# Does python suck or I am just stupid?

Gareth McCaughan Gareth.McCaughan at pobox.com
Sat Feb 22 22:45:08 CET 2003

```Andy Mroczkowski wrote:
>  #!/usr/bin/env python
>
>  u = 0.0
>  u_inc = 0.001
>
>  v = (0.0, 0.0, 0.0, 0.25, 0.25, 0.5, 0.5, 0.75, 0.75, 1.0, 1.0, 1.0)
>
>  while u <= 1.0:
>          for x in v:
>                  if u == x:
>                          print u, x
>          u = u + u_inc
...
>  However, I just see:
>  0.0 0.0
>  0.0 0.0
>  0.0 0.0

Python doesn't suck, and you aren't stupid. (Well, for all I know
you might be, but you haven't proved it yet :-).)

The problem is that Python, like just about all other programming
languages, represents its numbers in binary. That means that when
you write "0.001", for instance, the number you actually get isn't
exactly 1/1000; it's the nearest thing to 1/1000 that can be
represented in a double-precision floating-point value.

As it happens, the number you get when you write "0.001" is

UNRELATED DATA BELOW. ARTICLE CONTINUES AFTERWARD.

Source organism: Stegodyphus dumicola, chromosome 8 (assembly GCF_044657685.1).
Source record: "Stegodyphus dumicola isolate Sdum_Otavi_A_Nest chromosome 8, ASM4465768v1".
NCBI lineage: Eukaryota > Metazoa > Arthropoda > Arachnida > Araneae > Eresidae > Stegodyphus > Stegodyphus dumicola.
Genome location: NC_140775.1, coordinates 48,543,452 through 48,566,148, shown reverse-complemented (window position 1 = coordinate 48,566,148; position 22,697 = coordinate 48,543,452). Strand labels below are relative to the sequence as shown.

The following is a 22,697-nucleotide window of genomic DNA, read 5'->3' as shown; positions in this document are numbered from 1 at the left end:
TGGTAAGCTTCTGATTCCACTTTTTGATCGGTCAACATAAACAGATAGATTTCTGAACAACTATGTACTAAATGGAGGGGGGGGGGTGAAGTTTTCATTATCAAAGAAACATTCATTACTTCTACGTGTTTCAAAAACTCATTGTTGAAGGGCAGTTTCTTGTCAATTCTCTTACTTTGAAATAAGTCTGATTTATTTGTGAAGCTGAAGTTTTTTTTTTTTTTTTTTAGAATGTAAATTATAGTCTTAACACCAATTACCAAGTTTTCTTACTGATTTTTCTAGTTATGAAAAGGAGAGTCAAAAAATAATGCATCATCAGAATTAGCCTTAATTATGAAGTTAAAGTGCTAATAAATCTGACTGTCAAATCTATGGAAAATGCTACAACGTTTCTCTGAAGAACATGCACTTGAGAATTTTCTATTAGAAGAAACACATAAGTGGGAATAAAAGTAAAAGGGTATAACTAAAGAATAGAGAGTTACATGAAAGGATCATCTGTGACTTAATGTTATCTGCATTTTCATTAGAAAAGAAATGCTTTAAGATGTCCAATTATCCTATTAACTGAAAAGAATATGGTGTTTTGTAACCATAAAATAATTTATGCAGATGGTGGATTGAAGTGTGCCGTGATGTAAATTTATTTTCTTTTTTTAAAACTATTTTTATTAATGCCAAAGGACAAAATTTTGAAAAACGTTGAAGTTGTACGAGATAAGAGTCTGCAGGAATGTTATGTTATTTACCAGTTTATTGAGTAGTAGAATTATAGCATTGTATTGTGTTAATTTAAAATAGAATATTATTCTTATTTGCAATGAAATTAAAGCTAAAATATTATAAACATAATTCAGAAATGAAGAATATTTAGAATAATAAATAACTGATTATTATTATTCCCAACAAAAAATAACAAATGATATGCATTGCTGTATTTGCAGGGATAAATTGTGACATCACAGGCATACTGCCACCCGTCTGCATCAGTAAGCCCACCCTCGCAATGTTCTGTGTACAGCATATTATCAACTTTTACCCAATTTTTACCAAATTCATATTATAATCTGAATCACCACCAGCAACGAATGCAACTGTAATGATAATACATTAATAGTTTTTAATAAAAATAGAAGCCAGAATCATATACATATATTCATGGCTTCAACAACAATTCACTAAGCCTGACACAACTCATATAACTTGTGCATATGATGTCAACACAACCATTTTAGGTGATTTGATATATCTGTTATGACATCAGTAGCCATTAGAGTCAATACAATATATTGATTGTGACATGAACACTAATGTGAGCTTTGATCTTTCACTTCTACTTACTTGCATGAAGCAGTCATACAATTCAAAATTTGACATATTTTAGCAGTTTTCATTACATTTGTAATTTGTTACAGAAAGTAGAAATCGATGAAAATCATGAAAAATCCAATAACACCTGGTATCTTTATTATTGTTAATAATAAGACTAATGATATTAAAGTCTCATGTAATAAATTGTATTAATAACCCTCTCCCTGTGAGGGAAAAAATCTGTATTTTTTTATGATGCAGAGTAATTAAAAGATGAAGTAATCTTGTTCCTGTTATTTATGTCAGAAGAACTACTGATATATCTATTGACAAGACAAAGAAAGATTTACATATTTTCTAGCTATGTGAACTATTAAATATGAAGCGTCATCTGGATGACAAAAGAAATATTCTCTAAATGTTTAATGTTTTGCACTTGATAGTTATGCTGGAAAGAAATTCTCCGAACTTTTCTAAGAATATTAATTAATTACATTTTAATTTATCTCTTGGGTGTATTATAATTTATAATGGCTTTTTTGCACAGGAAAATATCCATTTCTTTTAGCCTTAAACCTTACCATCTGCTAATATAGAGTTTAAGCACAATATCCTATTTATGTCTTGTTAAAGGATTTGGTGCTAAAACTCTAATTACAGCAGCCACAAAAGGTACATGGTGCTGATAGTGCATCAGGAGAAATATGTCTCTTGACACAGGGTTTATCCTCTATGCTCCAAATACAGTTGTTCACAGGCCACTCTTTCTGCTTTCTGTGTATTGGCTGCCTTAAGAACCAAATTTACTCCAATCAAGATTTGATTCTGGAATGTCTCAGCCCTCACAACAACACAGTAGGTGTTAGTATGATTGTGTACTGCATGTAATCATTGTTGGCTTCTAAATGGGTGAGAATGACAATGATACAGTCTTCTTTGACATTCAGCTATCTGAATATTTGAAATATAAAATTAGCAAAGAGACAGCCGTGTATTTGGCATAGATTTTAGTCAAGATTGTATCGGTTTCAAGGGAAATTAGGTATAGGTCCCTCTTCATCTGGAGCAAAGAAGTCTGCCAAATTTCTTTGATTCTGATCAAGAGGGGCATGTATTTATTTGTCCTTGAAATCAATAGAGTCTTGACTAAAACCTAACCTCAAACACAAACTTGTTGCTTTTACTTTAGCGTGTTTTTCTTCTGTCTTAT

exactly 4611686018427388 * 2**-62, which is exactly
0.001000000000000000020816681711721685132943093776702880859375 .
That's a bit more than 1/1000. So, for instance, when you add
together 25 copies of that number you get
0.025000000000000000520417042793042128323577344417572021484375
whereas the number you write as "0.25" is, in fact, exactly 0.25,
because that's 1/4 and can be represented exactly in binary.

There have been suggestions to add support for decimal arithmetic
in Python, so that you could work *exactly* with numbers like "0.001".
It's not in there yet, though.

--
Gareth McCaughan  Gareth.McCaughan at pobox.com
.sig under construc

```

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